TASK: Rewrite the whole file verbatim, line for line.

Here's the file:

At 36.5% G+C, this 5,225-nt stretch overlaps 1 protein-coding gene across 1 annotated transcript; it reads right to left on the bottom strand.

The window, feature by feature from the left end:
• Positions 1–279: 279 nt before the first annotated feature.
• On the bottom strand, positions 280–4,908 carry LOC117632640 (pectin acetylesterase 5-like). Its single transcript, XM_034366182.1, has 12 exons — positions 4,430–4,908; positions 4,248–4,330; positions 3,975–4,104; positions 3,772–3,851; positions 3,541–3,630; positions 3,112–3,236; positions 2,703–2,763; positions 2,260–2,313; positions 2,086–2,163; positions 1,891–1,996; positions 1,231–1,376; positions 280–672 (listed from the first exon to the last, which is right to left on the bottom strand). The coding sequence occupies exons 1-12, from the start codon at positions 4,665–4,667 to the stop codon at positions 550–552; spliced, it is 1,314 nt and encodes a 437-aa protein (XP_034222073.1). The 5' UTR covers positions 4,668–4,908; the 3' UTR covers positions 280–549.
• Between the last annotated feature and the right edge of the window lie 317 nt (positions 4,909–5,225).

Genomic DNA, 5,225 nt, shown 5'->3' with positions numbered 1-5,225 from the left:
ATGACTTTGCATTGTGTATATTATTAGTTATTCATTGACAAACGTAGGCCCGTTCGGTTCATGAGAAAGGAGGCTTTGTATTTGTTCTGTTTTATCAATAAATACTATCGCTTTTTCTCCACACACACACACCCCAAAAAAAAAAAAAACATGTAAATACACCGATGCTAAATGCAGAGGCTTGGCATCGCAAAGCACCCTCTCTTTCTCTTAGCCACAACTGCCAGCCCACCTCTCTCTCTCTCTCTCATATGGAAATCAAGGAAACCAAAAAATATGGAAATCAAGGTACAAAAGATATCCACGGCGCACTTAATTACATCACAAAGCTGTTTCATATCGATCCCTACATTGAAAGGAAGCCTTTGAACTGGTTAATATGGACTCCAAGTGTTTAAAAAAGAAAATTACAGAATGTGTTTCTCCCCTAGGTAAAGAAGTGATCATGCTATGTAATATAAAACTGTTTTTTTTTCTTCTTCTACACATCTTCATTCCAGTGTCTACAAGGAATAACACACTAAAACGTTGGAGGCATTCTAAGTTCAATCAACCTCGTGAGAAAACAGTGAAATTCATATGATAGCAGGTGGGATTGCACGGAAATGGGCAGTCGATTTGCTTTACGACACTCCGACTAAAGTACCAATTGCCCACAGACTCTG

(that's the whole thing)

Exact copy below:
At 36.5% G+C, this 5,225-nt stretch overlaps 1 protein-coding gene across 1 annotated transcript; it reads right to left on the bottom strand.

The window, feature by feature from the left end:
• Positions 1–279: 279 nt before the first annotated feature.
• On the bottom strand, positions 280–4,908 carry LOC117632640 (pectin acetylesterase 5-like). Its single transcript, XM_034366182.1, has 12 exons — positions 4,430–4,908; positions 4,248–4,330; positions 3,975–4,104; positions 3,772–3,851; positions 3,541–3,630; positions 3,112–3,236; positions 2,703–2,763; positions 2,260–2,313; positions 2,086–2,163; positions 1,891–1,996; positions 1,231–1,376; positions 280–672 (listed from the first exon to the last, which is right to left on the bottom strand). The coding sequence occupies exons 1-12, from the start codon at positions 4,665–4,667 to the stop codon at positions 550–552; spliced, it is 1,314 nt and encodes a 437-aa protein (XP_034222073.1). The 5' UTR covers positions 4,668–4,908; the 3' UTR covers positions 280–549.
• Between the last annotated feature and the right edge of the window lie 317 nt (positions 4,909–5,225).

Genomic DNA, 5,225 nt, shown 5'->3' with positions numbered 1-5,225 from the left:
ATGACTTTGCATTGTGTATATTATTAGTTATTCATTGACAAACGTAGGCCCGTTCGGTTCATGAGAAAGGAGGCTTTGTATTTGTTCTGTTTTATCAATAAATACTATCGCTTTTTCTCCACACACACACACCCCAAAAAAAAAAAAAACATGTAAATACACCGATGCTAAATGCAGAGGCTTGGCATCGCAAAGCACCCTCTCTTTCTCTTAGCCACAACTGCCAGCCCACCTCTCTCTCTCTCTCTCATATGGAAATCAAGGAAACCAAAAAATATGGAAATCAAGGTACAAAAGATATCCACGGCGCACTTAATTACATCACAAAGCTGTTTCATATCGATCCCTACATTGAAAGGAAGCCTTTGAACTGGTTAATATGGACTCCAAGTGTTTAAAAAAGAAAATTACAGAATGTGTTTCTCCCCTAGGTAAAGAAGTGATCATGCTATGTAATATAAAACTGTTTTTTTTTCTTCTTCTACACATCTTCATTCCAGTGTCTACAAGGAATAACACACTAAAACGTTGGAGGCATTCTAAGTTCAATCAACCTCGTGAGAAAACAGTGAAATTCATATGATAGCAGGTGGGATTGCACGGAAATGGGCAGTCGATTTGCTTTACGACACTCCGACTAAAGTACCAATTGCCCACAGACTCTG